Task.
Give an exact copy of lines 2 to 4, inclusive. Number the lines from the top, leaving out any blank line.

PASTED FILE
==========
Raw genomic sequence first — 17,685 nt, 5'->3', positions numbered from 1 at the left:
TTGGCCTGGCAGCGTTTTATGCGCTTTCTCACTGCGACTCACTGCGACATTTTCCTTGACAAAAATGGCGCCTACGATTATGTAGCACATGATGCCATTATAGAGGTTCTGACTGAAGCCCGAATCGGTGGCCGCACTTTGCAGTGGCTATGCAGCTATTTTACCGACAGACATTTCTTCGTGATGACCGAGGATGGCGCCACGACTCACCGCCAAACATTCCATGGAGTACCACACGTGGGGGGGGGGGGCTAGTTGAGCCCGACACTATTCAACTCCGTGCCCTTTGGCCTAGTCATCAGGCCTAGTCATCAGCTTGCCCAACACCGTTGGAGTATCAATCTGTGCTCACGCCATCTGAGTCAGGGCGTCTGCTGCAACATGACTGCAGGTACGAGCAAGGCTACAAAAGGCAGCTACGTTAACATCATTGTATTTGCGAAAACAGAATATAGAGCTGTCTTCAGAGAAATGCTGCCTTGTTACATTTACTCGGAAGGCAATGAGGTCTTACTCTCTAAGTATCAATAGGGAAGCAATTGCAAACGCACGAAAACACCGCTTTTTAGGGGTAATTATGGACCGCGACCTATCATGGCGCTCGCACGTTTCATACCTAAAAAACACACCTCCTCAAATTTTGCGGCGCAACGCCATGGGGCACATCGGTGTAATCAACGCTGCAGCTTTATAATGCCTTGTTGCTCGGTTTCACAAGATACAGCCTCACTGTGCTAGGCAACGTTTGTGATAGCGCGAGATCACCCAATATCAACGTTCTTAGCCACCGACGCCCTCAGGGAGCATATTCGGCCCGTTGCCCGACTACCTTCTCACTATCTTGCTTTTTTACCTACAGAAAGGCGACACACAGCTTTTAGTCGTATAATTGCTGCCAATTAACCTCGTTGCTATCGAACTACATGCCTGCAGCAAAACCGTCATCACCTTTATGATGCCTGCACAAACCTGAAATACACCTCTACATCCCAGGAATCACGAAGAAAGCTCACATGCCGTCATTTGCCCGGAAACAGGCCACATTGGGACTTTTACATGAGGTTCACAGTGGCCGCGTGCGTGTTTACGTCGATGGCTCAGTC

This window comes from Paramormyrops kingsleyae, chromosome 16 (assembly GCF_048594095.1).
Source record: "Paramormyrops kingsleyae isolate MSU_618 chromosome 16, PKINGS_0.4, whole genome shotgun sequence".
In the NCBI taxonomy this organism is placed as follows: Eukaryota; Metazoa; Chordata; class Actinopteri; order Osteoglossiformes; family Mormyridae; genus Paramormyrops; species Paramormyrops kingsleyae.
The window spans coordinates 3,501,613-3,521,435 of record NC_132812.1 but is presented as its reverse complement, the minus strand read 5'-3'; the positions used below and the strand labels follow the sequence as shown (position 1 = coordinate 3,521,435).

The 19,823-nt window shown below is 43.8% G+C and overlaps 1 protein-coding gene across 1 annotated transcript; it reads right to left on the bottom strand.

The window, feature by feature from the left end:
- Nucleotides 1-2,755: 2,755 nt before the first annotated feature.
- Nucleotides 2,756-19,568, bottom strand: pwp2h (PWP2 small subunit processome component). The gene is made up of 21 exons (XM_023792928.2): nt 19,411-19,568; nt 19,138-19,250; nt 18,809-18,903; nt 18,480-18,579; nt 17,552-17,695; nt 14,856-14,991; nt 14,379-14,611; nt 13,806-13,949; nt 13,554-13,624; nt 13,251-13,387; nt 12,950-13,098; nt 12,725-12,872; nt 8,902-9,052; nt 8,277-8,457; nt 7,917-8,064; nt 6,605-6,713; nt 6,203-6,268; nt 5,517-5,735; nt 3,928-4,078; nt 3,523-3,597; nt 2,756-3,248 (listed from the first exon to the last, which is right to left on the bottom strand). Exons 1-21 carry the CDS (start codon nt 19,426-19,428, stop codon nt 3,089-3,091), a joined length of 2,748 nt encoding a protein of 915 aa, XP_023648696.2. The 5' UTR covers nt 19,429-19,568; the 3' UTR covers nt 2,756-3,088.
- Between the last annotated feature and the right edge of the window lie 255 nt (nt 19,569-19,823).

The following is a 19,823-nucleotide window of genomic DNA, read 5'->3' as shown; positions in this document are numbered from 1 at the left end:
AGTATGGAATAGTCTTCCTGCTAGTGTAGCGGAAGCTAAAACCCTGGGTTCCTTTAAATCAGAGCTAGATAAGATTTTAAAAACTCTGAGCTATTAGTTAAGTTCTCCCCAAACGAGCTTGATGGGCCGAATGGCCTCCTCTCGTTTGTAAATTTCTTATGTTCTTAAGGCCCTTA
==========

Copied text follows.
TTGGCCTGGCAGCGTTTTATGCGCTTTCTCACTGCGACTCACTGCGACATTTTCCTTGACAAAAATGGCGCCTACGATTATGTAGCACATGATGCCATTATAGAGGTTCTGACTGAAGCCCGAATCGGTGGCCGCACTTTGCAGTGGCTATGCAGCTATTTTACCGACAGACATTTCTTCGTGATGACCGAGGATGGCGCCACGACTCACCGCCAAACATTCCATGGAGTACCACACGTGGGGGGGGGGGGCTAGTTGAGCCCGACACTATTCAACTCCGTGCCCTTTGGCCTAGTCATCAGGCCTAGTCATCAGCTTGCCCAACACCGTTGGAGTATCAATCTGTGCTCACGCCATCTGAGTCAGGGCGTCTGCTGCAACATGACTGCAGGTACGAGCAAGGCTACAAAAGGCAGCTACGTTAACATCATTGTATTTGCGAAAACAGAATATAGAGCTGTCTTCAGAGAAATGCTGCCTTGTTACATTTACTCGGAAGGCAATGAGGTCTTACTCTCTAAGTATCAATAGGGAAGCAATTGCAAACGCACGAAAACACCGCTTTTTAGGGGTAATTATGGACCGCGACCTATCATGGCGCTCGCACGTTTCATACCTAAAAAACACACCTCCTCAAATTTTGCGGCGCAACGCCATGGGGCACATCGGTGTAATCAACGCTGCAGCTTTATAATGCCTTGTTGCTCGGTTTCACAAGATACAGCCTCACTGTGCTAGGCAACGTTTGTGATAGCGCGAGATCACCCAATATCAACGTTCTTAGCCACCGACGCCCTCAGGGAGCATATTCGGCCCGTTGCCCGACTACCTTCTCACTATCTTGCTTTTTTACCTACAGAAAGGCGACACACAGCTTTTAGTCGTATAATTGCTGCCAATTAACCTCGTTGCTATCGAACTACATGCCTGCAGCAAAACCGTCATCACCTTTATGATGCCTGCACAAACCTGAAATACACCTCTACATCCCAGGAATCACGAAGAAAGCTCACATGCCGTCATTTGCCCGGAAACAGGCCACATTGGGACTTTTACATGAGGTTCACAGTGGCCGCGTGCGTGTTTACGTCGATGGCTCAGTC

This window comes from Paramormyrops kingsleyae, chromosome 16 (assembly GCF_048594095.1).
Source record: "Paramormyrops kingsleyae isolate MSU_618 chromosome 16, PKINGS_0.4, whole genome shotgun sequence".